Vermette speaks suavely, carries big stick

Antoine Vermette touches the game in myriad positive ways, not the least of which is quiet leadership.

Antoine Vermette leads the Coyotes with 19 goals after scoring seven in his last seven games.

Marc DesRosiers / USA TODAY Sports

GLENDALE, Ariz. -- Antoine Vermette had half the Coyotes fan base at hello; the female half.

"It's the French thing," Coyotes vice president of communications Rich Nairn said. "It's the accent."

The other half of the fan base? They're on board, too.

What's not to like about a guy who touches the game in so many positive ways? Vermette logs more ice time each game than any forward on the team (19:05). He plays 5 on 5, he plays on the penalty kill and he plays on the power play. 

He wins 56.1 percent of his faceoffs, which ranks 10th in the NHL, and when captain Shane Doan or assistant captains Martin Hanzal and Keith Yandle are out of the lineup, he also wears the A to signify the soft-spoken leadership he brings to the locker room, the bench and the ice.

"I don't think anyone would argue if I said Antoine has been our most valuable player this season," general manager Don Maloney said recently. "He does everything for us and he does it all well." 

Right now, that includes putting the puck in the net at a dizzying rate. Vermette has seven goals in his last seven games, eight points in his last five games, two hat tricks this season, three shorthanded goals and a team-high 19 goals.

"It's something unusual for me," said Vermette, who set a career-high of 27 goals with Columbus in 2009-10. "You always go through better phases, but you wish you could drag this out for the remainder of the season."

I don't think anyone would argue if I said Antoine has been our most valuable player this season. He does everything for us and he does it all well.

General manager Don Maloney

Vermette's current binge comes on the heels of an 11-game scoring drought -- a drought that directly followed his hat trick in an overtime win Dec. 21 at Ottawa, one of his former clubs.

"You'€™re going to have a little bit of an emotional downturn sometime after that, and I think we saw a little bit of that," coach Dave Tippett said. 

But Tippett said Vermette's work ethic never wavered.

"I've been around the league long enough, so I didn't worry when things were not going well," the 10-year veteran said. "I just tried to find a way to have a positive impact on the game and give my team the best possible chance to get points and get wins."

Sabres at Coyotes

When: Thursday, 7 p.m.

Where: Arena, Glendale

TV: FOX Sports Arizona Plus

Records: Buffalo 14-20-8; Phoenix 25-18-10

Scouting the Sabres: The Sabres beat the Coyotes 2-1 in overtime on the infamous butt goal on Dec. 23, when a puck deflected into the air and landed in goalie Mike Smith's pants as he backed into the net. Buffalo has lost seven of its past eight games (1-4-3) and is last in the NHL standings with 36 points. Sabres Fs Cody McCormick (upper body), Kevin Porter (lower body) and Matt D'Agostini (upper body) are on injured reserve, although D'Agostini skated at practice Tuesday in a non-contact jersey. F Drew Stafford (upper body) is questionable after sustaining the injury at Columbus on Jan. 25.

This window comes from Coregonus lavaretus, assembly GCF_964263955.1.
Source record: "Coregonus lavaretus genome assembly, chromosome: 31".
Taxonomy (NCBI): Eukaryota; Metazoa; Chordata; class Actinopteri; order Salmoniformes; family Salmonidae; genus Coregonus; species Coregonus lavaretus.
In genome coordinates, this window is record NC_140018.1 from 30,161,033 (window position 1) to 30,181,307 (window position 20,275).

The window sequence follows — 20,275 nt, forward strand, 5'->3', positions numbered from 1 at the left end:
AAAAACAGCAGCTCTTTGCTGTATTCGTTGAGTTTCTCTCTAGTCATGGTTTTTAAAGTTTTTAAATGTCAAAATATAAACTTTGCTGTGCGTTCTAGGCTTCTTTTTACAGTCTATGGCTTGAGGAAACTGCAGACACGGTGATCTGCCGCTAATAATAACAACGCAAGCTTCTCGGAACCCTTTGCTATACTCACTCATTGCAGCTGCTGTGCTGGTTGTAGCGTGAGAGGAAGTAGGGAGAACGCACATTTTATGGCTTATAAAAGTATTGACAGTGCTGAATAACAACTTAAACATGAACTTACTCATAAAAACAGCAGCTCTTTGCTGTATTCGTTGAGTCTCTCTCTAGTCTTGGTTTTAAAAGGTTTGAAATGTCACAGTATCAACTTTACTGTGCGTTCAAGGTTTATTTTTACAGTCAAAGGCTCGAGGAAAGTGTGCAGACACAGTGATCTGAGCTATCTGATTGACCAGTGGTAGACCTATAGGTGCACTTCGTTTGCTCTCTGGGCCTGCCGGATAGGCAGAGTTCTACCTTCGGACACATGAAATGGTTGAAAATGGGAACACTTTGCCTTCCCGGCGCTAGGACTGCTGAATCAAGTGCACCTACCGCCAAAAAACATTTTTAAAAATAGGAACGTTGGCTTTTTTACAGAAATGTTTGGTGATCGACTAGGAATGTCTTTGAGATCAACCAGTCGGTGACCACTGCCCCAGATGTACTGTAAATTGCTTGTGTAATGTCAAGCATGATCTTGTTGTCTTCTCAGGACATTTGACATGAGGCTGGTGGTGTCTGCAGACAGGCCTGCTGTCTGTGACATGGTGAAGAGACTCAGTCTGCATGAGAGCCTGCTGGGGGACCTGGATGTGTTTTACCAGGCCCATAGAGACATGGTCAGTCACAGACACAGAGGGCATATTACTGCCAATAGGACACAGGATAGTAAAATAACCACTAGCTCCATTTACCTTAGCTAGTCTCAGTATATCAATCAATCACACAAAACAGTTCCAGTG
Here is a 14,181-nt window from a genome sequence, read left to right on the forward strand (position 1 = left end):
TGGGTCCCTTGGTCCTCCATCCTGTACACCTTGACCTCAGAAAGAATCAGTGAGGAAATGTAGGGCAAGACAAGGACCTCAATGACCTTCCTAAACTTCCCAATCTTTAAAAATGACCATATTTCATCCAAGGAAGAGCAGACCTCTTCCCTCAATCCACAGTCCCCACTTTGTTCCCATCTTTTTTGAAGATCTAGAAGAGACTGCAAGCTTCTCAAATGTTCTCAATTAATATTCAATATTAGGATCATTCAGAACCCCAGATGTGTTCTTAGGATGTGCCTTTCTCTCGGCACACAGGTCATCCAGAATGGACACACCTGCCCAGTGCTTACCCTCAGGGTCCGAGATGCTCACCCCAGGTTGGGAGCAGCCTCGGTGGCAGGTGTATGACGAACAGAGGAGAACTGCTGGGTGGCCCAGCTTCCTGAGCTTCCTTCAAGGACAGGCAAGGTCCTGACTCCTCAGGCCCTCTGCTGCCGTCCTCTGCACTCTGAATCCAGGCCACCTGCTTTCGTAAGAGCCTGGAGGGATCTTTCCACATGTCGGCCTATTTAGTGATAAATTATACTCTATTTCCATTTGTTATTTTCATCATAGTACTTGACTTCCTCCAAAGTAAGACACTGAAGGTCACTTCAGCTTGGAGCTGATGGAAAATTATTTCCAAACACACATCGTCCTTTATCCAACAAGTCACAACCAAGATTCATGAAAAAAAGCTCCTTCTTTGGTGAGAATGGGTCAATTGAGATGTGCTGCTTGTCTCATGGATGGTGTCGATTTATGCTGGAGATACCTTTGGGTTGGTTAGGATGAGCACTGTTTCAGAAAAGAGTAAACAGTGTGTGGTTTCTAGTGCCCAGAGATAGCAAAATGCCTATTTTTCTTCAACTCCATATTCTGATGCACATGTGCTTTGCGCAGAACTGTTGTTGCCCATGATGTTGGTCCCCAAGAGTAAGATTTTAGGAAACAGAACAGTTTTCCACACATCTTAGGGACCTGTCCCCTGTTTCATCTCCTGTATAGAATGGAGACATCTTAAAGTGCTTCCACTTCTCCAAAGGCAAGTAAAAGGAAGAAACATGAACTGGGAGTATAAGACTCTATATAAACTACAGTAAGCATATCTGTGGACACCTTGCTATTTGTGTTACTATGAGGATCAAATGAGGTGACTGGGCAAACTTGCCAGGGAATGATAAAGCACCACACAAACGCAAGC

Russell LaBounty / USA TODAY Sports

When the Coyotes signed center Mike Ribeiro in the offseason, it was widely assumed that Vermette would slide down the depth chart and log less time. But Vermette and wings Mikkel Boedker and Lauri Korpikoski have formed an effective line recently, and Vermette's ice time has actually increased by nearly a full minute this season over last.

"When we added Ribeiro it was all made out like we added a No. 1 center, but what you have is just a different kind of player," Tippett said. "You have two-way guys in Hanzal and Vermette, and then you have an offensive player in Ribeiro. You'€™re adding something you don't have."

Even with Ribeiro in the lineup, Vermette still believed he could be a force at the offensive end, and that has proven true. With so many of the Coyotes' scorers in slumps recently, it has looked at times like Vermette is putting the team on his back, which, in turn, has led to the belief that he should be wearing that A permanently.

Vermette approaches that conversation the same way he approaches all other phases of the game.

"It means a lot to be recognized as a leader. That being said, you don't have to wear a letter to be an efficient leader," he said. "I'm not a big loud guy that's going to yell between periods. If I have something to address I'm not going to shy away from it, but I mostly just try to work hard and be respectful of my teammates. There's already a lot of pride in this locker room."

The Coyotes have to have more than Vermette contributing on a regular basis if they are to play their way back into the playoff picture. But Vermette's influence is a pretty good place to start. 

"He's a guy you want to imitate," Boedker said. "He's just a very polite, very nice, really hard working guy. The more you have of those, the better chemistry you'€™re going to have on your team and the more successful you'll be." 

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